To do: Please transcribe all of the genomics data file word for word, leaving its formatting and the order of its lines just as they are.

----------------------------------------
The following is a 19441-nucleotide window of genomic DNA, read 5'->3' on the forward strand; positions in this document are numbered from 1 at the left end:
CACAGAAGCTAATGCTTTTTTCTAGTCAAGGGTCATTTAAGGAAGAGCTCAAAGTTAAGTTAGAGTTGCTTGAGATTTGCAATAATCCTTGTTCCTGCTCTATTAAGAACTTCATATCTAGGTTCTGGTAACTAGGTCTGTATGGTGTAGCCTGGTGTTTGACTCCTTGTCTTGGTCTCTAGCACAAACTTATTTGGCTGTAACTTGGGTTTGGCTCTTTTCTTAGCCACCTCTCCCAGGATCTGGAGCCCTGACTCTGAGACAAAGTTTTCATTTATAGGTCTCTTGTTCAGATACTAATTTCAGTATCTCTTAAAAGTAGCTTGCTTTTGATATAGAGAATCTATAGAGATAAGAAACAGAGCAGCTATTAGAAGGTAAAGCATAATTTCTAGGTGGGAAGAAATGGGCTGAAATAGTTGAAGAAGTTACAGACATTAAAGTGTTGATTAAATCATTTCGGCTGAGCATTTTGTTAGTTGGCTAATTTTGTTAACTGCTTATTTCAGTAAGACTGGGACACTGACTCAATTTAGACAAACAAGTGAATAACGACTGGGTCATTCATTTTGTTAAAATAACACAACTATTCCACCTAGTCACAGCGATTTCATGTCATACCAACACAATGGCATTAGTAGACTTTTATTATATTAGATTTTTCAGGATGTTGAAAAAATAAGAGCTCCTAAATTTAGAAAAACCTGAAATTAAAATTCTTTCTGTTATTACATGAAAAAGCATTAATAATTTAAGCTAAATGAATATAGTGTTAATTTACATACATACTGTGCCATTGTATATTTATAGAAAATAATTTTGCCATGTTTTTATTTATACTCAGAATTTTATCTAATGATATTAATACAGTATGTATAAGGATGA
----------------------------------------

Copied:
The following is a 19441-nucleotide window of genomic DNA, read 5'->3' on the forward strand; positions in this document are numbered from 1 at the left end:
CACAGAAGCTAATGCTTTTTTCTAGTCAAGGGTCATTTAAGGAAGAGCTCAAAGTTAAGTTAGAGTTGCTTGAGATTTGCAATAATCCTTGTTCCTGCTCTATTAAGAACTTCATATCTAGGTTCTGGTAACTAGGTCTGTATGGTGTAGCCTGGTGTTTGACTCCTTGTCTTGGTCTCTAGCACAAACTTATTTGGCTGTAACTTGGGTTTGGCTCTTTTCTTAGCCACCTCTCCCAGGATCTGGAGCCCTGACTCTGAGACAAAGTTTTCATTTATAGGTCTCTTGTTCAGATACTAATTTCAGTATCTCTTAAAAGTAGCTTGCTTTTGATATAGAGAATCTATAGAGATAAGAAACAGAGCAGCTATTAGAAGGTAAAGCATAATTTCTAGGTGGGAAGAAATGGGCTGAAATAGTTGAAGAAGTTACAGACATTAAAGTGTTGATTAAATCATTTCGGCTGAGCATTTTGTTAGTTGGCTAATTTTGTTAACTGCTTATTTCAGTAAGACTGGGACACTGACTCAATTTAGACAAACAAGTGAATAACGACTGGGTCATTCATTTTGTTAAAATAACACAACTATTCCACCTAGTCACAGCGATTTCATGTCATACCAACACAATGGCATTAGTAGACTTTTATTATATTAGATTTTTCAGGATGTTGAAAAAATAAGAGCTCCTAAATTTAGAAAAACCTGAAATTAAAATTCTTTCTGTTATTACATGAAAAAGCATTAATAATTTAAGCTAAATGAATATAGTGTTAATTTACATACATACTGTGCCATTGTATATTTATAGAAAATAATTTTGCCATGTTTTTATTTATACTCAGAATTTTATCTAATGATATTAATACAGTATGTATAAGGATGA